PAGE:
Anxiety is a complex and overwhelming combination of negative emotions that can also have physical symptoms. Here’s what anxiety does to your body.
For those who experience anxiety, the intensity of these feelings can be difficult or even impossible to shake, alleviate or distract from. Anxiety can make you feel significant distress, working and carrying out daily tasks can become difficult and even your eating and sleeping patterns can become disrupted.
There are also some physical symptoms that may indicate you are experiencing anxiety, including chest pain or tightness, dizziness, changes to your blood pressure, nausea, stomach pain, diarrhoea and headaches. To better understand how anxiety makes you feel, South Pacific Private Psychiatrist, Dr Ashwini Padhi, answers some of the most commonly asked questions about anxiety and the physical symptoms you may experience.
Can anxiety cause chest pain?
Anxiety can cause unexplained pains in different parts of the body. Tightness or pain in the chest can be one of the most frightening symptoms of anxiety, with many people wondering whether they may be experiencing a heart attack. This fear often perpetuates anxiety even further. Dr Padhi says while the symptoms can be similar, there may be some notable differences. “With a heart attack, the pain is often very specific” says Dr Padhi. “It can be constricted, severe in nature and can radiate to other parts of the body. Anxiety, on the other hand, can mimic chest pain or heart attack symptoms very closely. A panic or anxiety attack is often accompanied by shortness of breath, increased heart rate and difficulty breathing”. Dr Padhi recommends that if you are unsure about any unexplained pain, you should always contact your doctor or specialist straight away to rule out any other health conditions.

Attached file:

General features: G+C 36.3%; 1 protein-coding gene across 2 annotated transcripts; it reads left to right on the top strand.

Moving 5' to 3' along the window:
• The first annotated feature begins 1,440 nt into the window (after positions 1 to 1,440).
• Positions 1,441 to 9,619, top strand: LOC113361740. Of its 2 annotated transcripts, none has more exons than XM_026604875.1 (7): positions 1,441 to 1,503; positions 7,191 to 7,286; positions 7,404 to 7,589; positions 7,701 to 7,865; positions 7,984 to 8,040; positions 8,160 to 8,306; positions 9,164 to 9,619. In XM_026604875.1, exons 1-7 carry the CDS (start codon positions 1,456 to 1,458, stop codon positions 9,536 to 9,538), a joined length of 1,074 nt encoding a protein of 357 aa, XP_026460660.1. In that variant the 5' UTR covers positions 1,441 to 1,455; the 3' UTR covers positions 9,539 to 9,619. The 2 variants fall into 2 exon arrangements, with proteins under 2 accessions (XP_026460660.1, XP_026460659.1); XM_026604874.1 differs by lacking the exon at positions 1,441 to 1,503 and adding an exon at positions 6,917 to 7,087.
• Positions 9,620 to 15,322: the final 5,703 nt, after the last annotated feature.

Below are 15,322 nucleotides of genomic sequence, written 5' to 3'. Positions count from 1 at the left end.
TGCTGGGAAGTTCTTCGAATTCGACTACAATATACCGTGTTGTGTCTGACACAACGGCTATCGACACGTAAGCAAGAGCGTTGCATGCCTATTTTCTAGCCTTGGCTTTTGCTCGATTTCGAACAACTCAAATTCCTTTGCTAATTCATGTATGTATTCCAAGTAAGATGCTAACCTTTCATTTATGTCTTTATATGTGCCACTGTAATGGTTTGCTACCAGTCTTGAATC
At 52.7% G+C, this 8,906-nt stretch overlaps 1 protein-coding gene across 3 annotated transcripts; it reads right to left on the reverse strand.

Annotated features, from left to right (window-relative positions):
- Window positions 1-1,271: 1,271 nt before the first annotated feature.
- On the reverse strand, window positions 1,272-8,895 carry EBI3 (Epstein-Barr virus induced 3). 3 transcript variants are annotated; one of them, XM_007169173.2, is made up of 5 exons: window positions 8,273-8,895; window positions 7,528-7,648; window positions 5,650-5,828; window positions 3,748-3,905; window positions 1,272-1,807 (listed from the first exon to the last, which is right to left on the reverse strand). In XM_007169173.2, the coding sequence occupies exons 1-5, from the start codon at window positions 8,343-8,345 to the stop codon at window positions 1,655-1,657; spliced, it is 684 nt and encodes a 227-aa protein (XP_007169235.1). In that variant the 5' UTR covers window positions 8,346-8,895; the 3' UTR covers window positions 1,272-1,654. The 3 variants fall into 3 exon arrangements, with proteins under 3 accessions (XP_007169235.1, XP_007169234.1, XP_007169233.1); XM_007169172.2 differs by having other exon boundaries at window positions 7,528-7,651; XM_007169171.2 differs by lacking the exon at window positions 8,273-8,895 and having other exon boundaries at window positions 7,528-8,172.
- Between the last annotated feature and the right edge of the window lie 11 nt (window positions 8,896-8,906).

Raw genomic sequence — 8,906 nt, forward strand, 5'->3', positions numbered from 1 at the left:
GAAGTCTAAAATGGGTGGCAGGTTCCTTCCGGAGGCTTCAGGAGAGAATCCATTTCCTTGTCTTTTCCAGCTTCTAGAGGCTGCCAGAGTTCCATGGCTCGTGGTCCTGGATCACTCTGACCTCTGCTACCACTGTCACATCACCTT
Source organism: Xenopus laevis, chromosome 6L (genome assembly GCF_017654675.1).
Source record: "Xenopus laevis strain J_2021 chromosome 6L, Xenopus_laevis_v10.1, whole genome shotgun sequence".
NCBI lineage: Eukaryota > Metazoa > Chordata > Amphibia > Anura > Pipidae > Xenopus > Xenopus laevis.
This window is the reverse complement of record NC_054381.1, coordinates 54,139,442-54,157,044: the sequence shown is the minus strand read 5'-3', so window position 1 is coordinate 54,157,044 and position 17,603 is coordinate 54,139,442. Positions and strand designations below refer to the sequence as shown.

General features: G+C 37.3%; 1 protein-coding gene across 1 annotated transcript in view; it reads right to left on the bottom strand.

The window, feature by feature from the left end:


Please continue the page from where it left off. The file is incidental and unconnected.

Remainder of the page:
Can anxiety cause dizziness?
Dizziness can be described as feeling light-headed or a sense of vertigo, and is a common symptom of anxiety. This is because we’re in a typical stress response state of fight, flight, fawn or freeze, it’s common for our breathing to become short, sharp and rapid, increasing the amount of carbon dioxide in the bloodstream. Feeling dizzy can be a physical response to a surge of adrenaline which is another way the body responds to stress. “Dizziness, fainting spells and impaired balance are all symptoms of anxiety” says Dr Padhi. “However, these may also be signs that you may have an underlying condition such as high blood pressure or diabetes, so it’s important to ensure that your physical health is checked if you are experiencing symptoms such as these.”
Can anxiety cause high blood pressure?
Although anxiety doesn’t directly cause long-term high blood pressure, there are some known links. Those who are stressed may be more likely to engage in behaviours that impact blood pressure, such as smoking, drinking or disordered eating. “Stress and anxiety have an impact on blood pressure,” says Dr Padhi, “and there can be multiple ways in which blood pressure is increased through anxiety. This includes adapted behaviours we engage in in order to cope with increased stress.” Stress can also cause blood pressure to spike for short periods of time. Whilst this won’t cause long-term increased blood pressure, prolonged spikes such as this can eventually begin to damage vital organs and blood vessels. There are also some medications prescribed for anxiety or other mood disorders that can increase blood pressure.